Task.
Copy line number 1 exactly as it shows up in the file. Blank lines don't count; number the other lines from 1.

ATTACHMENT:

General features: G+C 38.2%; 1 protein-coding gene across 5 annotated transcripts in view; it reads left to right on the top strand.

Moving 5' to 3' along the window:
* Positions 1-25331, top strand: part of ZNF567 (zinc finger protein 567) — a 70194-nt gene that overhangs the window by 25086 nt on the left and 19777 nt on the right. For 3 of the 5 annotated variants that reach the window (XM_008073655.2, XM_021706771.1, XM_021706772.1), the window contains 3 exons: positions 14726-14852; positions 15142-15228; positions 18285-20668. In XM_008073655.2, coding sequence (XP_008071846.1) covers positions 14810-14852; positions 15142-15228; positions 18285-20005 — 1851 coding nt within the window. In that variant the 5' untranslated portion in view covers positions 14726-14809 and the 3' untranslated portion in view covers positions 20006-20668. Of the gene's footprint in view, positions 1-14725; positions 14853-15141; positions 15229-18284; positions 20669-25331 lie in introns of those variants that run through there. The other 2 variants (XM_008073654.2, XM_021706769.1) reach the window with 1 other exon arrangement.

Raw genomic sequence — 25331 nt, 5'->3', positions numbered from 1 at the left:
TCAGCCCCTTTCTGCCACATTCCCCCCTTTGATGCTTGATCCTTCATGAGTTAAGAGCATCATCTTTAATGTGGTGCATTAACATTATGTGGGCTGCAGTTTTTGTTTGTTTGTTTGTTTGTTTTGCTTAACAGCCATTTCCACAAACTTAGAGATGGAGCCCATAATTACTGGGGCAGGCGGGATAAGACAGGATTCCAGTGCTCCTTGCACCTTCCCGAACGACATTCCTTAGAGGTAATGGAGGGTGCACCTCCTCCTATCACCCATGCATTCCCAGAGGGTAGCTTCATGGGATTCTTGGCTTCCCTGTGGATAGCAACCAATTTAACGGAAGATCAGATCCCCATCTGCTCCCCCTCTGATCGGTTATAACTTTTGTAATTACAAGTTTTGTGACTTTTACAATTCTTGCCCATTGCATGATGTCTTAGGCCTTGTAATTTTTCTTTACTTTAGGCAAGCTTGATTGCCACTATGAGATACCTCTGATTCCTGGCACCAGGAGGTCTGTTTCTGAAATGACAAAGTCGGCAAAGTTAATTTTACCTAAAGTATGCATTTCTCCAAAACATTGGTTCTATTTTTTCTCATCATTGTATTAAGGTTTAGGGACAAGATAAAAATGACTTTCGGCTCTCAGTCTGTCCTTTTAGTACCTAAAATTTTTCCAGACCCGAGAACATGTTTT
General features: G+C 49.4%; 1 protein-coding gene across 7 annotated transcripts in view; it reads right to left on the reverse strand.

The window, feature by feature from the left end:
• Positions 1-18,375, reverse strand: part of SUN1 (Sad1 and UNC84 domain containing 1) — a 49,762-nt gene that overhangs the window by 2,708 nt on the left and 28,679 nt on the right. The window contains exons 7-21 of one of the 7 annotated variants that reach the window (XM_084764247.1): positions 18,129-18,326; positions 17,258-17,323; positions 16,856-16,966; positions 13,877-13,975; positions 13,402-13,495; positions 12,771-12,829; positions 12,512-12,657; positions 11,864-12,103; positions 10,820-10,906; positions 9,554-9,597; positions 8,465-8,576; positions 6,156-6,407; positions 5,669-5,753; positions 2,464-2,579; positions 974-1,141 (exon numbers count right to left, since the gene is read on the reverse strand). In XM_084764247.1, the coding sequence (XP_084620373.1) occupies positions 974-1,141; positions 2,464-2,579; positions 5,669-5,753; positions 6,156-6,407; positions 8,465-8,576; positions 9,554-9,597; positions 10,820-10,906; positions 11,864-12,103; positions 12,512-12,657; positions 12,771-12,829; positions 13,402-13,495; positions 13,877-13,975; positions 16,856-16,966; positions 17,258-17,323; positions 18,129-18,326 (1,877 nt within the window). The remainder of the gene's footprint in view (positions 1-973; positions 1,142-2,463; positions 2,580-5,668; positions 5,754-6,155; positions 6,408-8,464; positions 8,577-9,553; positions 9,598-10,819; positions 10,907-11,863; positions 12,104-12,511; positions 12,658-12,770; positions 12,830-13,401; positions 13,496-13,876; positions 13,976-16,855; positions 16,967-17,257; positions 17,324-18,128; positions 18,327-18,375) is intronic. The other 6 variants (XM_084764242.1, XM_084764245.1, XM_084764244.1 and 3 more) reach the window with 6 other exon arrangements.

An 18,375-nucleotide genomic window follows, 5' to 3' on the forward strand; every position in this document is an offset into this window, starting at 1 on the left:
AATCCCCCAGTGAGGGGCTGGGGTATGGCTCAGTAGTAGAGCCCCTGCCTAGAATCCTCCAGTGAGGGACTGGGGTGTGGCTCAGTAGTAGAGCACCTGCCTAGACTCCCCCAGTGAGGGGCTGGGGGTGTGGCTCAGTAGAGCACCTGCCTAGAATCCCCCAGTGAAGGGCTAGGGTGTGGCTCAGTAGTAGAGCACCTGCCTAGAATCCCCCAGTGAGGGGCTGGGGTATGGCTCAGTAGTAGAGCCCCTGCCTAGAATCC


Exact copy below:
General features: G+C 38.2%; 1 protein-coding gene across 5 annotated transcripts in view; it reads left to right on the top strand.